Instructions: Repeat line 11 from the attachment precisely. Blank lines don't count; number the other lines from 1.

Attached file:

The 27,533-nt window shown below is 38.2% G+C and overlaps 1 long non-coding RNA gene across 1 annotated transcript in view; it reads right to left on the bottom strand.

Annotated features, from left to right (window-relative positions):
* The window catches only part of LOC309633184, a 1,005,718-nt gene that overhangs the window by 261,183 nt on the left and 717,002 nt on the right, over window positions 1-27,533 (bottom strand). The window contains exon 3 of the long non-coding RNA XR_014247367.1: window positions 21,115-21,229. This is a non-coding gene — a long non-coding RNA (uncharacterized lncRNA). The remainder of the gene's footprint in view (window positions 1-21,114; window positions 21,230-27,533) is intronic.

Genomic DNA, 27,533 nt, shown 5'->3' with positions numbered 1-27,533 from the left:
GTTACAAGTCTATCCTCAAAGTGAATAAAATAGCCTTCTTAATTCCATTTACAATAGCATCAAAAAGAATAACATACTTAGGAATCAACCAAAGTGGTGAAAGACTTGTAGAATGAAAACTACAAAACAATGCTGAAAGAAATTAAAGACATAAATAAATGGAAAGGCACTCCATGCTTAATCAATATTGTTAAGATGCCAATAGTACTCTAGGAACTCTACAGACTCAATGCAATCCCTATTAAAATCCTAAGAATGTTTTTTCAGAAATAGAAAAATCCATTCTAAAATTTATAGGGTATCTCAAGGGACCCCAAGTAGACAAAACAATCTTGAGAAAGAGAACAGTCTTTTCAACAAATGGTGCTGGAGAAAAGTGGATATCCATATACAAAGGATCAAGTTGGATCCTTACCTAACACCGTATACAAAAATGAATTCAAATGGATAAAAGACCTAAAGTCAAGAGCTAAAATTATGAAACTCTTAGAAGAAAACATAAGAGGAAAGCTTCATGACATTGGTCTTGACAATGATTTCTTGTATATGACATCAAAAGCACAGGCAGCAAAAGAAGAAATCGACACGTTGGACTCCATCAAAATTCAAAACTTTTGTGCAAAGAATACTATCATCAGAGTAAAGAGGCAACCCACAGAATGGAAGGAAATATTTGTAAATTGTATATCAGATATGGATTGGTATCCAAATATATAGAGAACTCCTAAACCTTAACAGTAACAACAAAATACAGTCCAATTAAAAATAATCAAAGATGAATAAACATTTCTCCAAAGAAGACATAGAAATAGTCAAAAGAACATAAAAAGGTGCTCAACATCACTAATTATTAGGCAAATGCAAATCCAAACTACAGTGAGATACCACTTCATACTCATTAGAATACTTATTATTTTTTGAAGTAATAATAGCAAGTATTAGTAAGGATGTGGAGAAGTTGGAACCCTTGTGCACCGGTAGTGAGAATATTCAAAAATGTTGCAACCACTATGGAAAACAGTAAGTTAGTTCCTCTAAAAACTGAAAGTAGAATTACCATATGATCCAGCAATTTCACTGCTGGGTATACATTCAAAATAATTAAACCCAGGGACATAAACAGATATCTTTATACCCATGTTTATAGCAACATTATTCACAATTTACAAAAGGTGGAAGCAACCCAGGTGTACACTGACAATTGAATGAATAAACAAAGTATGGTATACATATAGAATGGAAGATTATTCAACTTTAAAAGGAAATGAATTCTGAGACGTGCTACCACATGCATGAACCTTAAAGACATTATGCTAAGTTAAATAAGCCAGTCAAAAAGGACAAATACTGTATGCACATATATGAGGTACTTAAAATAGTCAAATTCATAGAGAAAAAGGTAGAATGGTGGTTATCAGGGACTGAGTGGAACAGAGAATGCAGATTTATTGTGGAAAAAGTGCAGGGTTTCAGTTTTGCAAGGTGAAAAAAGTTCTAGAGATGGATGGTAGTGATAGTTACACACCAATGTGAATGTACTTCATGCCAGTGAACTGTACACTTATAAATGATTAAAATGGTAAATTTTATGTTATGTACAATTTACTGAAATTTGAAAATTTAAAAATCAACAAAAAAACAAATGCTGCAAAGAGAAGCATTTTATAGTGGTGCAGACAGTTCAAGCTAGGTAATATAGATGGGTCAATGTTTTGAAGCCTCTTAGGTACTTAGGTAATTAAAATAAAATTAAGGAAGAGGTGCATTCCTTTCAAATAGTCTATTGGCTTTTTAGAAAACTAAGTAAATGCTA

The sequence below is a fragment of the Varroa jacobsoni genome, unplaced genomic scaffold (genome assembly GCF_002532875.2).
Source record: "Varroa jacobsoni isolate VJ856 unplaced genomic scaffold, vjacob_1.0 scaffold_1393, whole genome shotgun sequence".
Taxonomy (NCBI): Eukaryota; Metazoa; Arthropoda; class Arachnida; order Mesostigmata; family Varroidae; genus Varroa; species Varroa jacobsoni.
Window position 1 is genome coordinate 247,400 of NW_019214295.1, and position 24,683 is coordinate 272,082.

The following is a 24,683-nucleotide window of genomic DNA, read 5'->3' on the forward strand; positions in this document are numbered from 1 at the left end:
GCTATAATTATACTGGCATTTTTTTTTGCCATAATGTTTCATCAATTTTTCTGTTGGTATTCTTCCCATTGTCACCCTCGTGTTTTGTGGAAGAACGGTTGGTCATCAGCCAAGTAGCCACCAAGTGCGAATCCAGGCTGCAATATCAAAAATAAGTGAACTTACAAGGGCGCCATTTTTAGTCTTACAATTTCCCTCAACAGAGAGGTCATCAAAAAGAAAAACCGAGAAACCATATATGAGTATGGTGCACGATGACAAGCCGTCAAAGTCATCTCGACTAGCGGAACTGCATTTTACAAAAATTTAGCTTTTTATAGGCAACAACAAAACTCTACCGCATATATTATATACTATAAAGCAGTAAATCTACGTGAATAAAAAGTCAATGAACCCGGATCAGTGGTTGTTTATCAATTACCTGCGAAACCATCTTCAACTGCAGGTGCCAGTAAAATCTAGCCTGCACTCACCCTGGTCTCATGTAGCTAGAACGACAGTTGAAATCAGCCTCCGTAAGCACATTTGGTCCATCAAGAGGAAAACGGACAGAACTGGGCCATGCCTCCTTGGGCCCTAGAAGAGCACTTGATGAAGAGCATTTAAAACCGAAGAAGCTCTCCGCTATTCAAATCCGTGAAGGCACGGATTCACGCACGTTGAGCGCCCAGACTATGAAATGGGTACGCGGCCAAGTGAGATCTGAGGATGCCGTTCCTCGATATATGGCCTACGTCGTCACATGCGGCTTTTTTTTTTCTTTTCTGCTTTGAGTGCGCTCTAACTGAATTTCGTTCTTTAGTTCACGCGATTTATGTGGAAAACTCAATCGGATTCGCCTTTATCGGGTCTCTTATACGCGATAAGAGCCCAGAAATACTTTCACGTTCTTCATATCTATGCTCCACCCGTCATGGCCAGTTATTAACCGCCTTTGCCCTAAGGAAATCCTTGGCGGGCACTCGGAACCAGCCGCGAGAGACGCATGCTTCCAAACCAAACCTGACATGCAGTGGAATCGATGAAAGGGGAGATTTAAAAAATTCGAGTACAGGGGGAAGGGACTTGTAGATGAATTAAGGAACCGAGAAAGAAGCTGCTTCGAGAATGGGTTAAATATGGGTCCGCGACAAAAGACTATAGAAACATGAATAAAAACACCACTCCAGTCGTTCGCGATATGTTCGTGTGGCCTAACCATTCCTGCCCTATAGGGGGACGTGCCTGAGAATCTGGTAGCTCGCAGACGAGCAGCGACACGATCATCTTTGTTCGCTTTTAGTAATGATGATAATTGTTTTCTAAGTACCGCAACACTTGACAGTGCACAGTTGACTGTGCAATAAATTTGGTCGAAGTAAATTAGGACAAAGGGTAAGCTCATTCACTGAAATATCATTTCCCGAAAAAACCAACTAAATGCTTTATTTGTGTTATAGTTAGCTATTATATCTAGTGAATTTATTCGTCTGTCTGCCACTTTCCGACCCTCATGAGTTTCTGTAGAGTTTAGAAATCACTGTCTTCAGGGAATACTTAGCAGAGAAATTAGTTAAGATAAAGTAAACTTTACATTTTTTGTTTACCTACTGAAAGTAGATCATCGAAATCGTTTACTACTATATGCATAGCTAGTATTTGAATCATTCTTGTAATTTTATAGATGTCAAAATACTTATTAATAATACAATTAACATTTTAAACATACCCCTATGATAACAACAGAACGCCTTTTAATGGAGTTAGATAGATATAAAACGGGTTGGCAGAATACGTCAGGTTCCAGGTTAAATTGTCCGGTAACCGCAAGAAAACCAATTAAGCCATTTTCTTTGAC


GCTATAATTATACTGGCATTTTTTTTTGCCATAATGTTTCATCAATTTTTCTGTTGGTATTCTTCCCATTGTCACCCTCGTGTTTTGTGGAAGAACGGTTGGTCATCAGCCAAGTAGCCACCAAGTGCGAATCCAGGCTGCAATATCAAAAATAAGTGAACTTACAAGGGCGCCATTTTTAGTCTTACAATTTCCCTCAACAGAGAGGTCATCAAAAAGAAAAACCGAGAAACCATATATGAGTATGGTGCACGATGACAAGCCGTCAAAGTCATCTCGACTAGCGGAACTGCATTTTACAAAAATTTAGCTTTTTATAGGCAACAACAAAACTCTACCGCATATATTATATACTATAAAGCAGTAAATCTACGTGAATAAAAAGTCAATGAACCCGGATCAGTGGTTGTTTATCAATTACCTGCGAAACCATCTTCAACTGCAGGTGCCAGTAAAATCTAGCCTGCACTCACCCTGGTCTCATGTAGCTAGAACGACAGTTGAAATCAGCCTCCGTAAGCACATTTGGTCCATCAAGAGGAAAACGGACAGAACTGGGCCATGCCTCCTTGGGCCCTAGAAGAGCACTTGATGAAGAGCATTTAAAACCGAAGAAGCTCTCCGCTATTCAAATCCGTGAAGGCACGGATTCACGCACGTTGAGCGCCCAGACTATGAAATGGGTACGCGGCCAAGTGAGATCTGAGGATGCCGTTCCTCGATATATGGCCTACGTCGTCACATGCGGCTTTTTTTTTTCTTTTCTGCTTTGAGTGCGCTCTAACTGAATTTCGTTCTTTAGTTCACGCGATTTATGTGGAAAACTCAATCGGATTCGCCTTTATCGGGTCTCTTATACGCGATAAGAGCCCAGAAATACTTTCACGTTCTTCATATCTATGCTCCACCCGTCATGGCCAGTTATTAACCGCCTTTGCCCTAAGGAAATCCTTGGCGGGCACTCGGAACCAGCCGCGAGAGACGCATGCTTCCAAACCAAACCTGACATGCAGTGGAATCGATGAAAGGGGAGATTTAAAAAATTCGAGTACAGGGGGAAGGGACTTGTAGATGAATTAAGGAACCGAGAAAGAAGCTGCTTCGAGAATGGGTTAAATATGGGTCCGCGACAAAAGACTATAGAAACATGAATAAAAACACCACTCCAGTCGTTCGCGATATGTTCGTGTGGCCTAACCATTCCTGCCCTATAGGGGGACGTGCCTGAGAATCTGGTAGCTCGCAGACGAGCAGCGACACGATCATCTTTGTTCGCTTTTAGTAATGATGATAATTGTTTTCTAAGTACCGCAACACTTGACAGTGCACAGTTGACTGTGCAATAAATTTGGTCGAAGTAAATTAGGACAAAGGGTAAGCTCATTCACTGAAATATCATTTCCCGAAAAAACCAACTAAATGCTTTATTTGTGTTATAGTTAGCTATTATATCTAGTGAATTTATTCGTCTGTCTGCCACTTTCCGACCCTCATGAGTTTCTGTAGAGTTTAGAAATCACTGTCTTCAGGGAATACTTAGCAGAGAAATTAGTTAAGATAAAGTAAACTTTACATTTTTTGTTTACCTACTGAAAGTAGATCATCGAAATCGTTTACTACTATATGCATAGCTAGTATTTGAATCATTCTTGTAATTTTATAGATGTCAAAATACTTATTAATAATACAATTAACATTTTAAACATACCCCTATGATAACAACAGAACGCCTTTTAATGGAGTTAGATAGATATAAAACGGGTTGGCAGAATACGTCAGGTTCCAGGTTAAATTGTCCGGTAACCGCAAGAAAACCAATTAAGCCATTTTCTTTGAC